Updated: January 31, 2009
In the late 80s and early 90s, lots of sci-fi movies have been made, all trying to entertain us with the dark portrayal of the uncertain future. In those days, the collapse of the Soviet Union and the apocalyptic appeal of year 2000 certainly had their weight on the tone of movies created.
However, there's one movie that outshines all others in its sci-fi quality, a not well known or seen-twice movie called Wedlock. There's nothing phenomenal about this movie that should merit either a praise or a ridicule, except one thing: the futuristic prison concept introduced.
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In Wedlock, the prisons are no longer buildings enclosed in barbed wire and closely watched by armed guards. Instead, the security is maintained by placing explosive collars on each inmate and paired them to a second device worn by another prisoner. The devices are activated by a proximity fuse - or rather un-proximity fuse. If the two paired prisoners get apart more than 100 yards, the devices get armed and detonate, killing the persons wearing them. And so, the collars - called wedlocks - effectively keep the inmates in place.
There are many, many flaws in this concept, making a potentially OK movie into a sludge. Let's review just a few.
Transmission of signal
The two devices must communicate in some way - most likely radio or another form of EM radiation. Which brings about the question of the strength and quality of signal, as succinctly explained by Shannon in 1948. The EM radiation transmitters and receivers can be easily jammed, allowing prisoners to get away - or simply blow everyone up. In fact, this is not much unlike the Wi-Fi security for laptops or routers, when you think about it.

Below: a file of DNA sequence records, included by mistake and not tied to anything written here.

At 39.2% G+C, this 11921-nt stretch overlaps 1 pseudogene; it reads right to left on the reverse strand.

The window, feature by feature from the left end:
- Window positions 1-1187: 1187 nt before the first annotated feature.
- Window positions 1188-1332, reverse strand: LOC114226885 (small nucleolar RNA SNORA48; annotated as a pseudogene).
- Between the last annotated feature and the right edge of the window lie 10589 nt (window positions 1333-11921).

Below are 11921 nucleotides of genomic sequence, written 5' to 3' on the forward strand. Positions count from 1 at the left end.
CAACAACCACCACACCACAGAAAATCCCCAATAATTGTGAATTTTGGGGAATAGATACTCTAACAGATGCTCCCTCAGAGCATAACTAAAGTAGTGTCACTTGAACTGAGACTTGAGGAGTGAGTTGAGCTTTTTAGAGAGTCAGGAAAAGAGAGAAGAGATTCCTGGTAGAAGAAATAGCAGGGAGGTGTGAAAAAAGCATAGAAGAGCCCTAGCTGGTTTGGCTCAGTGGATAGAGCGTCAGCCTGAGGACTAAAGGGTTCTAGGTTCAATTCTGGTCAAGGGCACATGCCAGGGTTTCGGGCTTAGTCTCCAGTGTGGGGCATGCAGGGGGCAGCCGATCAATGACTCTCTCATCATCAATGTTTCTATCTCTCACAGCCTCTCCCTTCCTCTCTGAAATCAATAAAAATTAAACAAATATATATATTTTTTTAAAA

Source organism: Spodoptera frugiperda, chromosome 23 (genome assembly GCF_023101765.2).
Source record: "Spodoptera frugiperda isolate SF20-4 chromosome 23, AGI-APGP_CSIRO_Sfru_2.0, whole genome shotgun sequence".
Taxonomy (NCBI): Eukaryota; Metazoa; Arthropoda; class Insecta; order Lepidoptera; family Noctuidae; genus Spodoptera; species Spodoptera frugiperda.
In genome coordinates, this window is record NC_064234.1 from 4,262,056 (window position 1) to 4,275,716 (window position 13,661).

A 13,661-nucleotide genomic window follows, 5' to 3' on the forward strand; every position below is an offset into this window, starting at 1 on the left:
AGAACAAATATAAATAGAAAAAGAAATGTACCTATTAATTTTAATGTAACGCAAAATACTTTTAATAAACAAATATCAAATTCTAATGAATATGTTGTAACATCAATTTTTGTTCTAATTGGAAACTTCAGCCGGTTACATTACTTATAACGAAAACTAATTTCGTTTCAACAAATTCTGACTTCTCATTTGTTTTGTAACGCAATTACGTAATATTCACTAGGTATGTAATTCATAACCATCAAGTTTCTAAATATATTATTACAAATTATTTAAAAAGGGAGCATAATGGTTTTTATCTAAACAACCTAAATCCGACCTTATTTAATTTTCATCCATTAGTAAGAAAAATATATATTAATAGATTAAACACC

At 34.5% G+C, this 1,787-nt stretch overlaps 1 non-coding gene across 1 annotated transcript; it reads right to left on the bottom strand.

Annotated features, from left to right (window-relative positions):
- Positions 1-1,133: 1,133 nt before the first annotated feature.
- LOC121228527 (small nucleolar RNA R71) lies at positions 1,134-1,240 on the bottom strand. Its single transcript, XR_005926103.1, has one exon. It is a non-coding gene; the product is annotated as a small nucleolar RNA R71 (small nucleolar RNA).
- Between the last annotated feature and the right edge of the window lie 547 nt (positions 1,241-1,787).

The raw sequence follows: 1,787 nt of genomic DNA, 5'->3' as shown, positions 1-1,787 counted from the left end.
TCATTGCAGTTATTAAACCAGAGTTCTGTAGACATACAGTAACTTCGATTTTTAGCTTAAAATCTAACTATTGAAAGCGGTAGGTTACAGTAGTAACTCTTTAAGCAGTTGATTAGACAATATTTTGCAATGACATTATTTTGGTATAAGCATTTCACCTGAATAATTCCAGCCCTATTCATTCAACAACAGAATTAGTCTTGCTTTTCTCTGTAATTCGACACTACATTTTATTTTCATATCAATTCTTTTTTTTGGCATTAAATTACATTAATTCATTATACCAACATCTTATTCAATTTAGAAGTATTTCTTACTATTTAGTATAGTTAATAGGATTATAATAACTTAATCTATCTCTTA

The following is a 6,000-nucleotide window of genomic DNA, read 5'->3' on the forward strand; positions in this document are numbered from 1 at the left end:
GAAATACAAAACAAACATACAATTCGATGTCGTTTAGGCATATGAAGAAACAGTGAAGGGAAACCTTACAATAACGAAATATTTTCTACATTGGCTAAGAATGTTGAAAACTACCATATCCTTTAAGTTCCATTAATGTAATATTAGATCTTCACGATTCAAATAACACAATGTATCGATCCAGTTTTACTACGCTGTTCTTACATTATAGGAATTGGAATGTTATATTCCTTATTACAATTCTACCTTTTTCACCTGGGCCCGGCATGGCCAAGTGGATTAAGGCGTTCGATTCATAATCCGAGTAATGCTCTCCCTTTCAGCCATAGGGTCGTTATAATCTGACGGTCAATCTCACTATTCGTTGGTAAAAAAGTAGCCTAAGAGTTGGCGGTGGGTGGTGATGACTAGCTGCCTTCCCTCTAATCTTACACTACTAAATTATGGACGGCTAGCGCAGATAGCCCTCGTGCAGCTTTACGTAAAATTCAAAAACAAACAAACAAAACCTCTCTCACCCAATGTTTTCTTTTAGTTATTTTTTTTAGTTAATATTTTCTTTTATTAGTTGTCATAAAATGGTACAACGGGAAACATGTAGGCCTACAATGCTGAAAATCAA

Collar lock mechanism
For every lock, there's a locksmith, enough said. And since the futuristic devices have a fancy digital lock with flashing LEDs, it only beckons that a hacker should try to SSH (or something of the sort) into this little thingie and try to bring it down with brute force attacks. Or even simply exploit vulnerabilities in firmware. Let's face it. They are not bringing the inmates in for monthly updates, are they?
Finding the right pair
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In the movie, all the prisoners huddle together, in fear of getting too far apart and blowing themselves up. This is because they do not know who their lucky counterpart is. But this is such a simple experiment. Especially since the collars start beeping whenever the dangerous distance threshold is being (sic) approached. Therefore, all the inmates need to do is a simple elimination test. One at a time, they should walk away from the group. One of the people in the group should have his collar flashing and beeping soon. Since the devices are uniquely paired, the identification is simple.
If I were the designer of the collar, I would make sure the pairs changed randomly, just like transaction IDs are randomized in many modern applications (DNS, secure Web) to prevent prediction and birthday attacks. But that's just me.
Furthermore, we have seen that the inmates are safe while they're together. So why not stay together? All the prisoners need to do is keep in a tight group - and walk away from the prison. Then, once they get away to a safehouse or something of the sort, they can start picking at the devices in their free time.
I'm sure that many people were impressed by this concept - and so was I, at the time. Today, the doomsday of the year 2000 is behind us and so is the menace of apocalyptic future. If there's anything we should worry about, it's getting stupid - not collared with digital Claymores.